The usual LAS concert season spans October through May or June. The season begins with a Pops concert produced by the Livermore-Amador Symphony Guild. More formal concerts follow in December, February, March or April, and May or June.
In 1963, women from the Livermore-Pleasanton branch of the American Association of University Women identified the need for an amateur orchestra in their area (which is within the Tri-Valley area at the eastern edge of the San Francisco Bay Area). They became determined to establish a community orchestra with professional leadership. The AAUW committee, which had interviewed many candidates, recommended Keith Polk as conductor. Polk, a doctoral candidate in musicology at the University of California, Berkeley, was hired. Rehearsals began in mid-September, 1963.
The AAUW music section evolved into a steering committee of interested community members; it represented many segments of the community and acted as an interim board of directors. The fledgling Livermore Symphony presented its first concert on January 25, 1964. See the program for that first concert(4.7MB pdf). Naming conventions have changed!
Within a few months, Keith Polk completed his doctorate, accepted a position with the University of New Hampshire, and notified LAS that he would be leaving at the end of its first season. LAS held interviews and selected a new conductor, Arthur Barnes, who was a doctoral candidate at Stanford University in Palo Alto, California, in musical arts and conducting. While fostering the growth and development of the orchestra, Barnes completed his degree. Hired to teach at Stanford, Barnes continued to drive between Stanford and Livermore, an approximately 80-mile round trip. Years later, he retired from Stanford but not from LAS: Barnes continued as conductor and music director of the Symphony for 50 years after his acceptance of the position in 1964!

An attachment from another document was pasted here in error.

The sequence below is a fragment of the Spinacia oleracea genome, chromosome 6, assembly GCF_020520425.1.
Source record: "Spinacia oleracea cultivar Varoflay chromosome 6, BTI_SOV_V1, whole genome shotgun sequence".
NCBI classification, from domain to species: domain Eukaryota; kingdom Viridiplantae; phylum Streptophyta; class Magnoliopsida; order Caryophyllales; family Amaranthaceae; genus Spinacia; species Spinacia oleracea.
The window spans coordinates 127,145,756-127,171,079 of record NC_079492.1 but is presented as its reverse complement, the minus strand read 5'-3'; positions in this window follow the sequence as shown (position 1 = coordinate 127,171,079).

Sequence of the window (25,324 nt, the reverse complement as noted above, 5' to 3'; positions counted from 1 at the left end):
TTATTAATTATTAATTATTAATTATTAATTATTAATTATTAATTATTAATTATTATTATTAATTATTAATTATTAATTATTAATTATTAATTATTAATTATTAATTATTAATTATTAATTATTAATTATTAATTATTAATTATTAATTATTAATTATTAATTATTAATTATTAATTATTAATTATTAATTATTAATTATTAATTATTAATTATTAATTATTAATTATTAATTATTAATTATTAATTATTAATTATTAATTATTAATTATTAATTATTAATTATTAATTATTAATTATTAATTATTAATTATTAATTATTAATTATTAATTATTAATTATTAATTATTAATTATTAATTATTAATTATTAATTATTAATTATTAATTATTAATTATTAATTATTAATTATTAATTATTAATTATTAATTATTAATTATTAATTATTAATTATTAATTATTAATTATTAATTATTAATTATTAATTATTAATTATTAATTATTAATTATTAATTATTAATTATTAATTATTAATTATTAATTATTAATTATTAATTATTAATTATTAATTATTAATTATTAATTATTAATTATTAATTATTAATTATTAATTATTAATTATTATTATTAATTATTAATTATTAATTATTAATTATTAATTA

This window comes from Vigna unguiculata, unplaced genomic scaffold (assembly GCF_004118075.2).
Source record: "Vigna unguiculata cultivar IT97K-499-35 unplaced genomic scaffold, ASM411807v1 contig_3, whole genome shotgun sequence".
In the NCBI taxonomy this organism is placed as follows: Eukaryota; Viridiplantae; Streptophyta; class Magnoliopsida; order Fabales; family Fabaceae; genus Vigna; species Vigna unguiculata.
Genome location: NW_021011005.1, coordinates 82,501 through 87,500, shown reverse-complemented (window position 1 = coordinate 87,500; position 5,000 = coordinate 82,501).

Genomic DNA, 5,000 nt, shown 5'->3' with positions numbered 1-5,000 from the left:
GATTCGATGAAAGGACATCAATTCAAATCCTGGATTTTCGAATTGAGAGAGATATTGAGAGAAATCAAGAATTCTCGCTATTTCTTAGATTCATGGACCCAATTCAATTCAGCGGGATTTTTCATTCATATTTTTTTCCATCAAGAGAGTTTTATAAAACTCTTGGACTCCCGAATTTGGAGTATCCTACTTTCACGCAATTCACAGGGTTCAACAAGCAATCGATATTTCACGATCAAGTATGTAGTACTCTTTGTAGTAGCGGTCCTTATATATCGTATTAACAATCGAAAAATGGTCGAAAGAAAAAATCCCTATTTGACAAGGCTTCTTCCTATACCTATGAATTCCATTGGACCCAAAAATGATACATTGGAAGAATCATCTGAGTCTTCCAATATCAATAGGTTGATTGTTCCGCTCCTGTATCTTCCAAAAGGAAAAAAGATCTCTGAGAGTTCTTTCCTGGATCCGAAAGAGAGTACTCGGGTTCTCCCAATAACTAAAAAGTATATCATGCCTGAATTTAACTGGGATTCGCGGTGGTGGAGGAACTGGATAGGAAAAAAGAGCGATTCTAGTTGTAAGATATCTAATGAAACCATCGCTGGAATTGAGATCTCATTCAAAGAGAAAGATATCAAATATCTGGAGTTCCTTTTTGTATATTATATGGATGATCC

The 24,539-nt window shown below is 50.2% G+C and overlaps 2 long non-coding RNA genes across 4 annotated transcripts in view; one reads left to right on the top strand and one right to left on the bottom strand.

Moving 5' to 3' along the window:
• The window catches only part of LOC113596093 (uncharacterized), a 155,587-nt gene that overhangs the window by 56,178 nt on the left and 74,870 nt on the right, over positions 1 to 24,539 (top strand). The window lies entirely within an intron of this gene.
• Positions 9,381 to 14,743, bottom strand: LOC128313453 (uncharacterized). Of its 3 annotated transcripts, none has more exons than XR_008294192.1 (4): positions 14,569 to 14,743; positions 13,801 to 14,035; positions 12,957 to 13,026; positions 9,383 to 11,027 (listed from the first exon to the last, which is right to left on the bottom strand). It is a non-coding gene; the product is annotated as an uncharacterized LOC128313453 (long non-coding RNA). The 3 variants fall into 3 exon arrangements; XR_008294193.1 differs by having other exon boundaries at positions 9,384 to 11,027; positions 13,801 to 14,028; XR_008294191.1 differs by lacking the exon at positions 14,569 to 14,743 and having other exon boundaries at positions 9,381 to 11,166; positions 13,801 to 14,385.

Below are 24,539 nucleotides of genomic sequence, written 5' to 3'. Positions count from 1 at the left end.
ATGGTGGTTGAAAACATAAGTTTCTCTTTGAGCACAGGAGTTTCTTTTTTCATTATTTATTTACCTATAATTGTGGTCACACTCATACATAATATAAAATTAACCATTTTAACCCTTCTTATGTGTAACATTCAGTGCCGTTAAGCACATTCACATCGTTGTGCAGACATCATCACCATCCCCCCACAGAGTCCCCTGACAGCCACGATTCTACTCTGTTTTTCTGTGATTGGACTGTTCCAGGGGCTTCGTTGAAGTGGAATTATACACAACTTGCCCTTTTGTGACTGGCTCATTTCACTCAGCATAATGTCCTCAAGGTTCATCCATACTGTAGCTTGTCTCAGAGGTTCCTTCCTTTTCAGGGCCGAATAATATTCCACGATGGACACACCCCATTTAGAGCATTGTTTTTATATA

The Livermore Symphony Association incorporated in 1966 and authorized the contracting of a professional concertmaster and, as needed, the hiring of extra players. In 1971, the official name of the orchestra became the Livermore-Amador Symphony.
The Symphony Guild (initially known as the Livermore Symphony Auxiliary) also was founded in 1963. The annual Competition for Young Musicians began with the 1973–74 season. LAS provided a pit orchestra and conductor for Valley Dance Theatre productions of the Nutcracker ballet each December from 1995 to 2013, and the LAS pit orchestra often played at VDT’s mid-year shows. (In 2014, Valley Dance Theatre formed its own pit orchestra; LAS horn player and former LAS assistant conductor Bob Williams continues as its conductor, and many of the musicians are also members of LAS.) LASYO, the Livermore-Amador Symphony Youth Orchestra, was founded in 2009.
2012–2013 marked the memorable and celebratory 50th season of LAS. Have a look at our 50th-season page for highlights. 2013–2014 was the 50th season of Dr. Barnes’ tenure as conductor and music director. Lara Webber became conductor and music director of LAS upon the retirement of Barnes after the final concert of the 2013–2014 season. Barnes is now music director emeritus.
Collaborations and Affiliations
The Symphony collaborates with other musical groups and reaches out to youth. LAS has provided family and school concerts (this despite difficulties such as the limited availability of volunteer musicians during school hours and, once, the need to limit the exposure of stringed instruments to direct sun!). A good example of collaboration was heard at the LAS concert in May 2013 (the culmination of the orchestra’s 50th season of concerts): A performance of Beethoven’s Symphony No. 9 included singers from the Valley Concert Chorale and Pacific Masterworks Chorus (now renamed Chorus Eclectic); in addition, singers from the community who attended rehearsals (and who could sing in tune!) were welcome to join the chorus.
The Symphony is a member of the Livermore Cultural Arts Council (LCAC), the Association of California Symphony Orchestras (ACSO), the League of American Orchestras, and the chambers of commerce of the cities of Livermore, Pleasanton, and Dublin, California.
Today, the orchestra comprises approximately sixty musicians, from teenagers to folks in the “65 sounds young” crowd.
This was stated in the booklet The First Twenty Years (1963–1983), but it’s still accurate:
“The success of the orchestra is truly the work of many hands, both on stage and behind the scenes. The symphony looks forward to the future and the continuing opportunity to welcome listeners to the wonderful world of music.”